Pokemon Go, Unicorns, and The Augmented Reality Gold Rush
The first person to die while playing Pokemon Go was a teenager in Guatemala who was shot multiple times as he and his friend wandered through an unsafe area searching for digital creatures with their mobile phones. His death came just two weeks after the game launched in July of 2016, and although the circumstances surrounding his murder remain murky, the incident was a sign of things to come. The arrival of Augmented Reality ushers in an entirely new set of challenges and opportunities for humanity to confront.
Across the world, Pokemon Go players have been targeted by criminals who’ve identified them as easy marks, because staring intently into phones while venturing heedlessly through unfamiliar places leaves people vulnerable to specific dangers. In the 12 months since this hugely popular game was released, 13 more people have died and countless others have been injured in Pokemon-related incidents, often because people fully immersed in the game’s rich virtual world lose track of what’s happening around them.
Pokemon hunters have caused fatal car accidents while driving, they’ve stumbled into moving traffic, and they’ve been shot while trespassing on private property. Is the game responsible for these human errors? Is the technology at fault? Is that the right question to ask? What’s abundantly clear is that the widespread adoption of mixed reality apps on mobile phones has consequences that we’ve only begun to consider and understand.
As Augmented Reality (AR) becomes more common and accessible, new issues are quickly emerging. How do we manage new human behaviours that we’ve never seen before? How do we design for these intelligent platforms while safeguarding the public from humanity’s worst inclinations? What kind of content should we craft? And what else is coming? The whole planet has already been filled with wild Pokemon waiting to be caught on mobile phones, courtesy of Niantic, the Google offshoot that developed Pokemon Go on the back of rich and detailed Google Maps data. Niantic and their competitors are hard at work on new games, each likely to deliver new disruptions to societies already struggling to adapt to an accelerating rate of change. What other digital creatures will emerge from the data cloud to enrich the human experience and further populate this brave new world we live in?
People have been breathlessly hyping up Augmented and Virtual Reality for years. There’s no shortage of pundits who’ve predicted fantastic sci-fi futures awaiting us once these platforms have been fully developed and implemented. Even though few of these quixotic visions have materialised, we’ve finally arrived at a point in time where the infrastructure, investment, and technology are all in place to coalesce together quickly. But obstacles remain.
You’d be hard pressed to find a better illustration of the gap between reputation and reality than the outcome of the first Pokemon Go Fest, which was organised in Chicago on July 22nd, 2017, and attracted 20,000 avid gamers. But Niantic ran into a series of problems on the day of the festival that resulted in a disastrous non-event. The game itself didn’t function as advertised, cell phone networks crashed, and although the organisers offered refunds to all attendees, Niantic is still facing a class-action lawsuit from a few dozen disgruntled attendees who want the company to cover their travel costs to and from Chicago. They wanted something more than what they got. This is a recurring theme with the promise of mixed reality, as the possibilities these platforms offer still feel frustratingly elusive to everyday people. But the conversation around AR and VR has shifted considerably: tech writers have gone from debating whether mixed reality will transform our lives to considering when and how it will happen. It’s just a question of time. There is simply too much money pouring into these fields for them to remain on the fringes for long.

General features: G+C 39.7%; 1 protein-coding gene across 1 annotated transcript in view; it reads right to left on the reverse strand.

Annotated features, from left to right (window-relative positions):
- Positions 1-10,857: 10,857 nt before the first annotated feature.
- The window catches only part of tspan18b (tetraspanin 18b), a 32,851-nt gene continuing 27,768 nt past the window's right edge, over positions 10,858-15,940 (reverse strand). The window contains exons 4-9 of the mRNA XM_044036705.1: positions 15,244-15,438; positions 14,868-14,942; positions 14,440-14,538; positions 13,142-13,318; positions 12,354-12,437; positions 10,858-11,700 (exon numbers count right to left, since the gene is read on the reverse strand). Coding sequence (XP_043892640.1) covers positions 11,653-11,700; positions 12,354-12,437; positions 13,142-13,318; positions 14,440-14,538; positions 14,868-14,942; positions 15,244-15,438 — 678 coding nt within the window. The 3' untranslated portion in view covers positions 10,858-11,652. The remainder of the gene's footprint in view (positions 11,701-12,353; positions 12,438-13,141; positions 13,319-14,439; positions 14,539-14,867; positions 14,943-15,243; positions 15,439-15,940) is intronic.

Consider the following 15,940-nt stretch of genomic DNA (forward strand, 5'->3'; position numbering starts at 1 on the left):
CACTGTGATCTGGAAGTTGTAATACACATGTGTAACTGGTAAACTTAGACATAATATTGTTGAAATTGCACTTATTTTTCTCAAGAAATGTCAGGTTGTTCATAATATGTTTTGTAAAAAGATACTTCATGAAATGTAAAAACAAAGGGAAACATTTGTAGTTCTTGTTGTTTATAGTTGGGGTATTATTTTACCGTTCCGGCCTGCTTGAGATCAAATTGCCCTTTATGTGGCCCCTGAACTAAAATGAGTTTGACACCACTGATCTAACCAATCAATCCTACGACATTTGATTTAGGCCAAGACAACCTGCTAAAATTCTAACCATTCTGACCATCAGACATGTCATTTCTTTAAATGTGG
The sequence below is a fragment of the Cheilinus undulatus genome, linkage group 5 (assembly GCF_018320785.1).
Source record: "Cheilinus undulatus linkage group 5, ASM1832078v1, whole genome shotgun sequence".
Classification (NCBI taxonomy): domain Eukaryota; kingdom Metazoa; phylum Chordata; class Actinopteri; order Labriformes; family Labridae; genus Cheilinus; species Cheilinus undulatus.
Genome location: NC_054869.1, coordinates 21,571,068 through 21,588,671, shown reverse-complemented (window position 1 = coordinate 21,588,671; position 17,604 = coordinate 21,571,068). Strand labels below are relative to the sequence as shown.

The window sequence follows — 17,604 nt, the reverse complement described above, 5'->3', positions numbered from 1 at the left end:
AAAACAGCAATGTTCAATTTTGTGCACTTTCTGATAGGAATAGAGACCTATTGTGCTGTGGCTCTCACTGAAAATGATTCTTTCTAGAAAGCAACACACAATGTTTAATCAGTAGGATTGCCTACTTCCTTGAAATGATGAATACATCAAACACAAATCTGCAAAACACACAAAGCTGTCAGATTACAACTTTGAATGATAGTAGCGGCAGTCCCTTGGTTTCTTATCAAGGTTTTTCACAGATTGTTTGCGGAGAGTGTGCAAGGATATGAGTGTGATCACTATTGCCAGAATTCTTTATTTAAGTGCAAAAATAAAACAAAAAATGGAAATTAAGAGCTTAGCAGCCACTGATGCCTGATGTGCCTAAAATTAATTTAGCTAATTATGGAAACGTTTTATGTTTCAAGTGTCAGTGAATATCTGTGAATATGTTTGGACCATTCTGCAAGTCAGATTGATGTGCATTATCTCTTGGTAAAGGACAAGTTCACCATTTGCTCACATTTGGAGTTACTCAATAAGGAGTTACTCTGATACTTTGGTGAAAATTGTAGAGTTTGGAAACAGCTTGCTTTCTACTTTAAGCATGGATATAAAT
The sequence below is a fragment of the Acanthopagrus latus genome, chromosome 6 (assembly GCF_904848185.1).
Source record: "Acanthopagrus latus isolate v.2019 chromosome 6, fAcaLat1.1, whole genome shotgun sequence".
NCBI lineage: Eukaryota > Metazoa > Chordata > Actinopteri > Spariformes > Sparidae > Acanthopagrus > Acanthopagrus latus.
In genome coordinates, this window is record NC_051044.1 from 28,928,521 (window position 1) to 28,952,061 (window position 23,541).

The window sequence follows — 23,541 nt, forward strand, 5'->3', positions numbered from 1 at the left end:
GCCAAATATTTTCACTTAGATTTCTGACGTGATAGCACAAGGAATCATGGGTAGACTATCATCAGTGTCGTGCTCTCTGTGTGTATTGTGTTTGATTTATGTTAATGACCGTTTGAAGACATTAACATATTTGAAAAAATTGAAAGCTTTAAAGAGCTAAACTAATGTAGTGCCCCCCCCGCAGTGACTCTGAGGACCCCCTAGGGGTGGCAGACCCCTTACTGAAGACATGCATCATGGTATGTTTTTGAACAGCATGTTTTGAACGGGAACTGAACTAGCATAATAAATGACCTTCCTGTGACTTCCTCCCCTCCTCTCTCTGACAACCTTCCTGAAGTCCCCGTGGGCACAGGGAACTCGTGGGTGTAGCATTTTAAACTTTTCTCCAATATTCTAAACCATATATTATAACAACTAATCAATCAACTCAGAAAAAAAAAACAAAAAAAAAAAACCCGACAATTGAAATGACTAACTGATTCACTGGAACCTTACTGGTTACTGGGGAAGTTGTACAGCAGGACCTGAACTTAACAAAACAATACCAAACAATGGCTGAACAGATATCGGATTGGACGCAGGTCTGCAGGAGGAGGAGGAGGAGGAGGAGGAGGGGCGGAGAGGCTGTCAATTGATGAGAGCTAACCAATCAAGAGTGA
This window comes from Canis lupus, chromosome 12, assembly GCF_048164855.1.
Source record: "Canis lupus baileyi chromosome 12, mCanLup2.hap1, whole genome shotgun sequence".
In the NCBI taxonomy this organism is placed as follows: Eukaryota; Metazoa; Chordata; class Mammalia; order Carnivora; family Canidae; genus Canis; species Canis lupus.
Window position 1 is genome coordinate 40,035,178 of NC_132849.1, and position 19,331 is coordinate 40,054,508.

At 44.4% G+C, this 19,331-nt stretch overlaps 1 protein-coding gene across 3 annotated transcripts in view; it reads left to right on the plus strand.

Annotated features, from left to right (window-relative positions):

Within 12 months of its release, Pokemon Go has been downloaded over 750 million times. The game itself is free, but in-app purchases and business partnerships have made it an incredibly lucrative revenue stream for its developers. The game has generated over $1 billion USD for Niantic, transforming the company from a small Google offshoot into a gaming powerhouse with a valuation in the range of several billion USD. This makes Niantic a unicorn, the term investors use for start-ups worth over $1 billion USD. Leading AR companies like Blippar and Mindmaze are also valued at well over a billion US dollars, which reflects the market’s confidence in AR and VR as emerging platforms that will grow robustly in the next few years. Even though these companies haven’t demonstrated the kind of consistent revenue growth that investors like, their work and their products still hold immense promise. Analysts from Digi-Capital have projected that the market for AR will be around $90 billion USD by 2020.
Everywhere you look, tech companies are investing heavily in this race. Whoever develops the right combination of killer content, ease of use, and mobile viability stands to make billions of dollars in profit. Pokemon Go hit that sweet spot perfectly. We’re in the midst of an open battle to see who gets there next.
Fuad Ahmad is the Director of Creative Resources at Publicis One